Hospitals agree to bed tax in major budget win for Perdue

With hospital officials standing by, grim but resolute, House budget writers on Tuesday gave preliminary approval to a plan to raise more than $175 million through a new fee on hospital revenues.

The vote by the House Appropriations Committee on HB 307 ended months of back-and-forth negotiations and threats by Gov. Sonny Perdue, lawmakers and the hospitals, and it fills a major hole in the leaky state budget. In the end, the hospitals realized the fee, which cannot be passed on to patients, was the best of several unsavory options.

"We worked in good faith to come up with a compromise," Earl Rogers, a lobbyist and senior vice president for the Georgia Hospital Association, said moments after the vote.

The compromise is an agreement among the state's hospitals to pay a fee (some call it a tax) of 1.45 percent on patient revenues. Carie Summers, vice president of financial services for the hospital association, said that will raise a total of about $225 million a year. Of that, about $50 million will go toward increasing how much hospitals are paid for treating Medicaid patients. The state will use the remainder, or $175 million, to pay for Medicaid services.

While all hospitals will have to pay the new fee, those that serve large volumes of Medicaid patients expect to end up with a net positive. Children's Healthcare of Atlanta at Egleston was estimated to see a $10 million annual bump from the 1.6 percent fee, while Grady Memorial Hospital had been estimated to see $2 million more.

Lawmakers made it clear Tuesday that the new fee cannot be passed on to patients.

"This has to come through the efficiencies of the hospitals," said Rep. Jimmy Pruett (R-Eastman). "This cannot be passed on to insurers and individual patients."

In looking at their options, the hospitals decided the provider fee was the only acceptable alternative. After Perdue first proposed a 1.6 percent fee against hospitals and some insurance companies, the hospitals and some lawmakers scornfully called it a "bed tax" and refused to back it.

But as the state's budget situation has become worse, Perdue said he was left with no choice. If the hospitals wouldn't accept the provider fee,  he said, he would push for the state to revoke the sales tax exemption that nonprofit hospitals enjoy for purchases and that he would implement a 10.25 percent cut to the Medicaid reimbursement rates.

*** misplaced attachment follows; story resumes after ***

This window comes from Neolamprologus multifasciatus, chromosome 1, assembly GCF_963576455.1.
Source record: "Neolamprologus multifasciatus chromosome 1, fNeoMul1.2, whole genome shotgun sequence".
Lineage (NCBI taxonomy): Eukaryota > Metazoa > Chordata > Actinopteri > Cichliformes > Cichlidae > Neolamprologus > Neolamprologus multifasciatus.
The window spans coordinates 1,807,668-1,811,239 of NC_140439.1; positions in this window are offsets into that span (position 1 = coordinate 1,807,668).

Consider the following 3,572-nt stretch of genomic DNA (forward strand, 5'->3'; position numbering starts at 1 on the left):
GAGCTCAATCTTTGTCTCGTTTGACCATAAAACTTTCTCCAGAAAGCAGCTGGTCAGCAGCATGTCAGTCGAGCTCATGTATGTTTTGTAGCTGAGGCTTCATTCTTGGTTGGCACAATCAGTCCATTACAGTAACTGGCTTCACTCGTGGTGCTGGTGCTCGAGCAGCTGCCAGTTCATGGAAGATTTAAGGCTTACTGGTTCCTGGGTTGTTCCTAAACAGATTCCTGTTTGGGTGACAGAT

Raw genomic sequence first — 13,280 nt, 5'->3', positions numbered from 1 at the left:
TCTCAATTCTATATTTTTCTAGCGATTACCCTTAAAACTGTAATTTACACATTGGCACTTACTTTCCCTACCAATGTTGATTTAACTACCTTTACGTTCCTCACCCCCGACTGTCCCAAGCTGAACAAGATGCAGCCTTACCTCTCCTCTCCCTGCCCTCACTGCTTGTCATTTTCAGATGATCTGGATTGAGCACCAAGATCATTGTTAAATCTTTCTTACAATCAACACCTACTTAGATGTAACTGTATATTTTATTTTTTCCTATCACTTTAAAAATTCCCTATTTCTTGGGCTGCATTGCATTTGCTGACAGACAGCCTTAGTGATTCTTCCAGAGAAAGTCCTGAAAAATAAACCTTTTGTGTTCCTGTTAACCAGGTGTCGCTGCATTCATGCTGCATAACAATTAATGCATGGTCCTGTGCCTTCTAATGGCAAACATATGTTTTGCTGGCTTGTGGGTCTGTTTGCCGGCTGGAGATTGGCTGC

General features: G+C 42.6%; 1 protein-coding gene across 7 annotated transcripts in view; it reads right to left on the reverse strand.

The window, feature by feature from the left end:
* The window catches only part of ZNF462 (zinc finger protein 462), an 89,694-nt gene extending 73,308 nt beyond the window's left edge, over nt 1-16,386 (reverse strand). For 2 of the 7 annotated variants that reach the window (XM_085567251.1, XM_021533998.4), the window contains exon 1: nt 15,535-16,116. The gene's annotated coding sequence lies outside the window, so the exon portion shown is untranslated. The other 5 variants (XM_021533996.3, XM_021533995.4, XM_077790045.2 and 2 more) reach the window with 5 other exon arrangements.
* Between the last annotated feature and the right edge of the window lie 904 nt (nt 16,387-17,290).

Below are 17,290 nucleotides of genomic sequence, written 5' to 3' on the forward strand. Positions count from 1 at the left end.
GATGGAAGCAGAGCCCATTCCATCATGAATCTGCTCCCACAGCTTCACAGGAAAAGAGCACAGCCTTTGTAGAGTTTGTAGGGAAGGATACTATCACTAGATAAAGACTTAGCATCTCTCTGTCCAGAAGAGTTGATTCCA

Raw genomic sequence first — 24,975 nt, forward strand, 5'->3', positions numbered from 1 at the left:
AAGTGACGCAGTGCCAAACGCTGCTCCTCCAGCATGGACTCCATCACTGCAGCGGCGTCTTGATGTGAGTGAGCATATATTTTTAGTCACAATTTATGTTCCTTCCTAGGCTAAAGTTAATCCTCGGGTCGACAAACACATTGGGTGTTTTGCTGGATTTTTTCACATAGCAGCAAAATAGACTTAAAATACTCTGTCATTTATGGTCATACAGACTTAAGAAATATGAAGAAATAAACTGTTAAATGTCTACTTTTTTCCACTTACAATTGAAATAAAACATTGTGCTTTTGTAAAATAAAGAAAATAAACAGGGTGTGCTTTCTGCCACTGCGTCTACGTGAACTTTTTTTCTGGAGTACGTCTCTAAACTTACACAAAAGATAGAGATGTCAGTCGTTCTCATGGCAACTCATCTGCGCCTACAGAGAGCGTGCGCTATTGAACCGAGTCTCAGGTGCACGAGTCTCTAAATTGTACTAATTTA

As those ideas started to gain support in the General Assembly -- bills to revoke the sales tax exemption were already starting to move -- the hospitals, the governor and lawmakers were in a big game of bluff.

Perdue's announcement of his alternative plans "finally jarred folks into understanding there were other alternatives," said Bert Brantley, the governor's spokesman. "These sales tax exemptions would really hurt, and we needed to find an alternative."

Perdue's original vision won out, with a few modifications. The fee drops from 1.6 percent to 1.45 percent and -- most importantly to the hospitals -- goes away after 2013.

The hospitals also won agreement that the sales tax exemption and provider reimbursement cut are taken off the table, as is a proposal in HB 1061 that would have granted any hospital the right to expand its services if it agreed to become a trauma care center.

So the hospitals won concessions but are still paying the tax. Health maintenance organizations, or HMOs, are now exempt from the 1.45 percent fee but are likely to still have their sales tax exemption taken away through separate legislation. That bill, HB 1170, passed the House on Monday.

All of these proposals must still go to the Senate for consideration, but there have been high-level talks between the hospitals, the governor, and House and Senate leaders. Presumably, the Senate is on board as well.